The National Low Income Housing Coalition (NLIHC) said in a statement today it is pleased to have Sen. Ron Wyden (D-OR) prioritizing solutions to the affordable housing crisis. However, the group’s president, Diane Yentel called his proposed Middle Income Housing Tax Credit (MIHTC) program “a misguided and wasteful use of federal resources” in a statement opposing the proposal.

Wyden proposes to create a new federal tax incentive to encourage the development of housing affordable to households earning the area median income (AMI). Sixty percent of the units would be targeted to households earning median income, while the remaining forty percent of units would have no income targeting at all, according to the NLIHC.

Yentel said in a statement, “Given the growing affordable housing crisis, bold action is needed to serve more families in need. New federal resources must be targeted to serve those with the clearest and greatest needs – families with extremely low incomes. If enacted, Wyden’s bill would divert much-needed resources to higher-income households who, the data show, do not face significant housing challenges. Just 2 percent of middle-income renters nationwide are severely cost burdened, compared with 75 percent of the poorest renters paying more than half their income towards their rent.”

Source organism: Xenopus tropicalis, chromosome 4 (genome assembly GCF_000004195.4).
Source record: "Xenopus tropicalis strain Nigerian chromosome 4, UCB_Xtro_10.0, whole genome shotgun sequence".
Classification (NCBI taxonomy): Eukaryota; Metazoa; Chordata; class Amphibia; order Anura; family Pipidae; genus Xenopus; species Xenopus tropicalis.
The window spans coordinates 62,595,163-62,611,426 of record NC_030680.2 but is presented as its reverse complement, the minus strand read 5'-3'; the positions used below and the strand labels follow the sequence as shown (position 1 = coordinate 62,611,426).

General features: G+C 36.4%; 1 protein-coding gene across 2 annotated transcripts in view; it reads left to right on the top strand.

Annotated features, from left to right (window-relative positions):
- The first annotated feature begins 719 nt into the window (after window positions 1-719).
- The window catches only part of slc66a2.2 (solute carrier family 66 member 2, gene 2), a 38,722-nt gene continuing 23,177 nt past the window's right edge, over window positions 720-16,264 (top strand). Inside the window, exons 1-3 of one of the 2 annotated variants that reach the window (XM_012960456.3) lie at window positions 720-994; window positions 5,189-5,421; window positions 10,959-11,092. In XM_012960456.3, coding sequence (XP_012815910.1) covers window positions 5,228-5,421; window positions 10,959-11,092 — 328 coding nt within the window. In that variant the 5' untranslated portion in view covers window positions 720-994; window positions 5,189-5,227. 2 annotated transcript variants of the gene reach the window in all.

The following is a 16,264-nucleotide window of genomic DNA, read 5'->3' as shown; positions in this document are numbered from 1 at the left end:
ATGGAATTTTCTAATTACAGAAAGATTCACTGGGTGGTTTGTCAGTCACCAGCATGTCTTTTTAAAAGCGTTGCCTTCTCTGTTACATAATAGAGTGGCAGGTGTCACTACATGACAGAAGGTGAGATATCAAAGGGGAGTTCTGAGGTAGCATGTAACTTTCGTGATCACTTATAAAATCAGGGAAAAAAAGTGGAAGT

According to NLIHC’s report, The Gap: The Affordable Housing Gap Analysis 2016the greatest need for affordable housing is primarily concentrated among extremely low-income renters who earn no more than 30 percent of AMI. America’s 10.4 million extremely low-income renter households face a shortage of 7.2 million affordable and available apartments. For every 100 extremely low-income renter households, there are 31 affordable and available rental homes. These households include seniors, people with disabilities and families with children who struggle to keep a roof over their heads.

Because of this shortage, 75 percent of extremely low-income households are severely cost burdened, paying more than half of their income towards their rent each month.

In comparison, just 2 percent of median-income households are severely cost burdened nationwide and there is an excess of homes affordable and available to them. For every 100 median-income households, there are 104 homes affordable and available. Rental housing is most often developed for median and upper income households, without a need for federal tax incentives.

National Low Income Housing Coalition Opposes Middle Income Housing Tax Credit Act of 2016

by Banker & Tradesman time to read: 1 min